7-ways-to-disrupt-the-school-to-prison pipleline-in-urban-education

“Public schools therefore are serving their purpose well in that they prepare students to fulfill their predestined roles in society. So if you’re serious about this thing, you’ll probably spend a lifetime banging your head against a proverbial wall.”

Guiding Question: What is the first step in urban education reform? Thank you for commenting below this post with your answer.

Okay, it’s Labor Day and hopefully school, teaching, reform, and all the rest of it is the furthest thing from your mind. But just in case you’re like me and a chronic workaholic; this article is a welcome reprieve from pounding away at your laptop or scrolling endlessly through your smart phone. So let’s get into it.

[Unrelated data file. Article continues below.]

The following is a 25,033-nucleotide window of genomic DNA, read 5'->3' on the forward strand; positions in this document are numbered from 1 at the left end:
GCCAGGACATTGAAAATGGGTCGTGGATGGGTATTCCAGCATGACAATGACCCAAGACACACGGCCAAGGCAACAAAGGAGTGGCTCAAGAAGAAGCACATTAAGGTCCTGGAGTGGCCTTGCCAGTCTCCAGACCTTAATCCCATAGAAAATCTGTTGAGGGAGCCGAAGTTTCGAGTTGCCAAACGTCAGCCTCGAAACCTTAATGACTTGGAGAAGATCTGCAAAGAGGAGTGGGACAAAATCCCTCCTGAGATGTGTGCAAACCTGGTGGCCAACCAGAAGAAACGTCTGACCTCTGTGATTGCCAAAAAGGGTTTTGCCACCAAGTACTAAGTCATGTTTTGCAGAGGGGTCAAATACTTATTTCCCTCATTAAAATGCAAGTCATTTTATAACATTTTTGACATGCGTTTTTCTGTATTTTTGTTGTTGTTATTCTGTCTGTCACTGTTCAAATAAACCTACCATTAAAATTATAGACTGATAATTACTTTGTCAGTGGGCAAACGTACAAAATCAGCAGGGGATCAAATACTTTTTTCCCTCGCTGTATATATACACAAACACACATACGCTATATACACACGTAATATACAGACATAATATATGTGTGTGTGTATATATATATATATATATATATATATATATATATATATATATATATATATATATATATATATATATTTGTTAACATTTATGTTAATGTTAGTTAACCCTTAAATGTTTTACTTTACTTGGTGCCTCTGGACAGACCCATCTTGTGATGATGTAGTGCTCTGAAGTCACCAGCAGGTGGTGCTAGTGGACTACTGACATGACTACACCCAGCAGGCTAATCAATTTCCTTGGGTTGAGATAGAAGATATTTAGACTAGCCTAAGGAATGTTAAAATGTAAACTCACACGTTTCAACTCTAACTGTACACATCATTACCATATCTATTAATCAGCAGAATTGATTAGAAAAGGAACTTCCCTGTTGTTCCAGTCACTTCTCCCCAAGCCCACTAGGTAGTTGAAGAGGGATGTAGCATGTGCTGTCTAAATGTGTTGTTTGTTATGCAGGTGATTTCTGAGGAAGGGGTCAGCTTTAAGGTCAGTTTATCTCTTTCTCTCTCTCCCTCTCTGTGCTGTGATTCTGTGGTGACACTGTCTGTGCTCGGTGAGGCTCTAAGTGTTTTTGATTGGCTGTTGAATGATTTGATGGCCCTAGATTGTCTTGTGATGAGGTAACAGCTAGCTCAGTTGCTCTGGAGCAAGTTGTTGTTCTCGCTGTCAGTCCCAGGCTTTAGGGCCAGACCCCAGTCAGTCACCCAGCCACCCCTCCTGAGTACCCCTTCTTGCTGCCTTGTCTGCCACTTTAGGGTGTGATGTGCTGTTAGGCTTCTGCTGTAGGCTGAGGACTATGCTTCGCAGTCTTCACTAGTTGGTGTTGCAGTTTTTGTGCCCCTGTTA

First, know that nobody really wants to end the school to prison pipeline. Oh yeah, they all talk a good talk. The school officials cite urban education research and best practices, but most of them would rather look like they’re doing something than actually do it. The activists go hard at trying to get the school officials to acknowledge their dirt, but don’t call for the same accountability from the communities they serve. And really the activists and advocates are as socially conditioned as the rest of us. I mean do any of us really think we can topple this monster? Like, for real?

When discussing the irrefutable connection to school climate (I didn’t say suspensions because suspensions are merely a by-product) and prisons we’re talking about multi-billion dollar industries. America is a capitalist society which by definition requires a permanent underclass and every facet of our society—media, health care, food industry, organized religion, criminal justice system, political structure–is geared towards that perpetuation, including resistance endeavors. I’m not an economist so I’ll leave that right there and let you research the rest. Just know that any semblance of education equality is a direct threat to the American power structure.